We’re Tom Mahoney and Michael Capton of CoSA VFX, situated in North Hollywood, California.
Our hardest shot so far in Gotham was the last shot in the final episode of Season Three. It marks the first time that we see Bruce Wayne go into Batman mode.
The shot starts in an alley, with a family being threatened by a mugger. Bruce Wayne suddenly drops out of nowhere, beats the mugger up, and scurries away. When next we next see him, he’s standing on a roof overlooking Gotham City. So really, we’re talking about two practical shots here: The moment of the mugging that we then bridge to a green screen shot of the actor who portrays Bruce Wayne standing on scaffolding. Our challenge was in joining the two shots together.
The details: Building Gotham
Tom Mahoney, Founder/Partner at CoSA VFX: We shot the green screen portion with Bruce Wayne standing on a scaffolding first, the alley splice later, and then we bridged the two shots together with a CG camera. We had to rebuild the majority of the alley geometry so that we could make the two shots marry into one another. There are three components: We start on the alley site, and we transition up to Bruce standing on the ledge, but then we pull back so that we can see all of Gotham in the background and there are multiple CG components along the way.
Michael Capton, Head of 3D/3D Supervisor on Gotham: It’s definitely a hero moment in a hero shot – and this is by far the biggest view so far of Gotham City we’ve ever done so it was a rather large undertaking.
Tom: As we said, we've been working on Gotham since the pilot, so we’re fortunate to be the stewards of the look and feel this show, at least when it comes to visual effect shots. We get our mandate from the director of the episode and then the Executive Producers fine tune it, but a lot of Gotham’s feeling comes from what we put together here at CoSA.
The team, the assets, the iterations
Michael: CG wise, there were 8-10 people that touched the shot. We built quite a few buildings from the alley to the rooftop, and then, of course, the vast cityscape, too.
Tom: And then when we factor in matte painting and compositing, that number grew to about 18 when all was said and done. We were on this for about four weeks, from the cradle to the grave. We created about a half a dozen assets, and we ended up on version 50 by the time we finished the shot. CG iterations were easily in the 30-somethings.
Michael: A lot of the subtleties that go into lighting something that's in the dark as opposed to daylight can be tricky, so we have a tendency, at least on the CG side, to work a little bit brighter than needed and then let comp crush it down. In this case, the challenge with lighting was in making sure it worked as we progressed from the alleyway to where Bruce was on the rooftop, and as we pull back.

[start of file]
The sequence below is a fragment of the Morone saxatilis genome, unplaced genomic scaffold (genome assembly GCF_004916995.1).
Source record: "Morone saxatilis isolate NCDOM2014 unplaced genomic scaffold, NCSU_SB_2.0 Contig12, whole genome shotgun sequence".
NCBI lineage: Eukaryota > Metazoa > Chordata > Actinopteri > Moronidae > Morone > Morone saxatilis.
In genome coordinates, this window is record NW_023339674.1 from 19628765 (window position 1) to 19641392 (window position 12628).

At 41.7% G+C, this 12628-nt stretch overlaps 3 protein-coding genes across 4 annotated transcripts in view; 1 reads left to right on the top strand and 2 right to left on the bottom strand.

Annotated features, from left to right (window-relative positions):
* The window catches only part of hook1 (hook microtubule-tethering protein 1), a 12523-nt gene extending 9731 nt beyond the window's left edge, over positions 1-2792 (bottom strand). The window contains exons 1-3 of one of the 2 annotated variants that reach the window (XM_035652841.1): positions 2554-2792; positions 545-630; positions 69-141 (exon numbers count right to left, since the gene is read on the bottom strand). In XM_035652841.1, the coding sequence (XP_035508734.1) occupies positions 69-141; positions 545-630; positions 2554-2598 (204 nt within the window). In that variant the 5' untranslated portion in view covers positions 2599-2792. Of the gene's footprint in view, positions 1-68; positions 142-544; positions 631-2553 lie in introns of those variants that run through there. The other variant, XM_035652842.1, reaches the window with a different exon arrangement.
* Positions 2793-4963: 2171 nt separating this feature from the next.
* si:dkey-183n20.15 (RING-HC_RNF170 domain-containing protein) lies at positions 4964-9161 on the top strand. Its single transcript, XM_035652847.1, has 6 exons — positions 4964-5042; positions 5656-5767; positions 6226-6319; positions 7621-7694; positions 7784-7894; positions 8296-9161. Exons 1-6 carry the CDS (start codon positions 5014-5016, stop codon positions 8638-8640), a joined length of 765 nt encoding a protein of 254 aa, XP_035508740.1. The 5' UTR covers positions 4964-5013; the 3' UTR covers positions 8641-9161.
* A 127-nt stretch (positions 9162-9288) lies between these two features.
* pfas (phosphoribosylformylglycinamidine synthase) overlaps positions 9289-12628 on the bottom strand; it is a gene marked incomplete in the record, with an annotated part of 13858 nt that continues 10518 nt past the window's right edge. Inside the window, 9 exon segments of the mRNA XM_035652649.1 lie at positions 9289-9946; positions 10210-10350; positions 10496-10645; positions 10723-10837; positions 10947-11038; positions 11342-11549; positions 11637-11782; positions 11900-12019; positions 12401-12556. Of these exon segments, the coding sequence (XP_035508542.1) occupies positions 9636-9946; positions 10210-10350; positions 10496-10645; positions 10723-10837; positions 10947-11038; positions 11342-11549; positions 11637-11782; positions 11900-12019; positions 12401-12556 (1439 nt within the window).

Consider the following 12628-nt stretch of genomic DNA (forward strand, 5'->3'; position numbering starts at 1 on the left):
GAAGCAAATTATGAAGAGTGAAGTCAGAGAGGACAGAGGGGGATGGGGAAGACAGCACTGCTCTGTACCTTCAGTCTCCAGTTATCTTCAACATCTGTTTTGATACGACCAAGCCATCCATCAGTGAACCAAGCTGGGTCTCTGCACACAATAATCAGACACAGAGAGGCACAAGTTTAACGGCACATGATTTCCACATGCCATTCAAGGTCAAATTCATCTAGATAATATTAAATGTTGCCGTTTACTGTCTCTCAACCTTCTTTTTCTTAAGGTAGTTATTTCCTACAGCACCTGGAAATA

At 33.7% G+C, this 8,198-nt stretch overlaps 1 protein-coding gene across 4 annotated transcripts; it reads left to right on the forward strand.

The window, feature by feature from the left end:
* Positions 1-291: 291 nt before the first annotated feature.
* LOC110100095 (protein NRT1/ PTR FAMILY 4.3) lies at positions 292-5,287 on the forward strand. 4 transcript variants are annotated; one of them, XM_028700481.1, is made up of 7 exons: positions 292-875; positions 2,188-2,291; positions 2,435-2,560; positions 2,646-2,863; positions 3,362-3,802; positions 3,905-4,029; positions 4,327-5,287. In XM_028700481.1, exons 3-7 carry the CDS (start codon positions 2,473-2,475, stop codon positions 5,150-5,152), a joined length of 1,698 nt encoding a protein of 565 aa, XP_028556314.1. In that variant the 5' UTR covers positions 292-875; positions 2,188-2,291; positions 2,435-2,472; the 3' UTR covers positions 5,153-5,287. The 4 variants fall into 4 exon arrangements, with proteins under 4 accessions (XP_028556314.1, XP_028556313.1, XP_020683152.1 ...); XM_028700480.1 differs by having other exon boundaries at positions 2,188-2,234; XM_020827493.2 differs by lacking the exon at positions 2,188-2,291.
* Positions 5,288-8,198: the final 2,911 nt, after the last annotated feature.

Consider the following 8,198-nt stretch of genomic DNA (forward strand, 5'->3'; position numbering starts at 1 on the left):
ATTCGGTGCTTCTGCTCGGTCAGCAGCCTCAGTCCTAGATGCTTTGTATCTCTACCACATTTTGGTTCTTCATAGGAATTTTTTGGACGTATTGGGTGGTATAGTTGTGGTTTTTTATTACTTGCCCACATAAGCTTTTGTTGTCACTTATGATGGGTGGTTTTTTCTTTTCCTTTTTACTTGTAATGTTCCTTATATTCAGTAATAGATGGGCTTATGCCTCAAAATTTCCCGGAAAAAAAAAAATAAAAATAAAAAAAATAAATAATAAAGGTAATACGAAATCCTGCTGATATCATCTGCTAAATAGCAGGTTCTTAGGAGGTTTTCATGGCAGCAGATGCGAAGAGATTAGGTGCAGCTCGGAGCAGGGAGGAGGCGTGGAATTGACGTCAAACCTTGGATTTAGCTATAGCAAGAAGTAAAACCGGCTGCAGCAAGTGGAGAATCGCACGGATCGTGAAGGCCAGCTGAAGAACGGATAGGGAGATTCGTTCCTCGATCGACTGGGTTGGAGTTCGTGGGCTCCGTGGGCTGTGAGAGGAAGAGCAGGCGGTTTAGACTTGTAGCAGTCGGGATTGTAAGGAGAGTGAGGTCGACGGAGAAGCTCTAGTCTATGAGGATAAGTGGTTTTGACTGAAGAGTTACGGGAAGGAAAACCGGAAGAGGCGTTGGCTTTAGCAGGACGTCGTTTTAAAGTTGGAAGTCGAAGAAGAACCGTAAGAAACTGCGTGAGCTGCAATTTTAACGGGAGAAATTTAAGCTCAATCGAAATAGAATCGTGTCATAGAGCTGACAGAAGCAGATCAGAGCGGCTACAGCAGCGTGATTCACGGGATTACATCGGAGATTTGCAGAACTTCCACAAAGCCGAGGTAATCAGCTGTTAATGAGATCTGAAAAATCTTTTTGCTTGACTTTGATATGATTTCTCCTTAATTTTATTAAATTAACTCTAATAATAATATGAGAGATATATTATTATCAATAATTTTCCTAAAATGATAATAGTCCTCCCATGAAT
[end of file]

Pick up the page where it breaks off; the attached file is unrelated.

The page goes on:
Tom: The difference between daylight shots and night shots is that night shots are always lit, so you have to match practical lighting. Daytime shots, on the other hand, you're just dealing with daylight. Not that daylight hasn’t got an ephemeral quality that you have to duplicate, but you are at the mercy at how a director of photography lights his shot; you have to match it. What's interesting is that there are two different lighting setups. The director of photography lit the alley one way, and then he lit the green screen that Bruce was standing on another way. So, it wasn’t just about bridging two cameras, it was about bridging two lighting setups, too.
I would never want to live in the city of Gotham, but from a visual effects standpoint, it’s been a great place to work.
Tom: Maya was an integral part of our work here. Maya’s animation tools setup definitely helped with bridging the cameras in between the two shots. I've been a longtime Maya user, and those types of instances where you're playing from one camera to another are quite easy to handle.
Points of pride: An Emmy and creative freedom
Michael: I’m pretty sure this shot is the one that got us our recent Emmy nomination and win, so that makes me pretty proud of our work.
Tom: From early on, the creators of the show trusted us to be the stewards of the look of Gotham City and it’s a big responsibility because – well, the show is named Gotham. I would never want to live in the city of Gotham, but from a visual effects standpoint, it’s been a great place to work.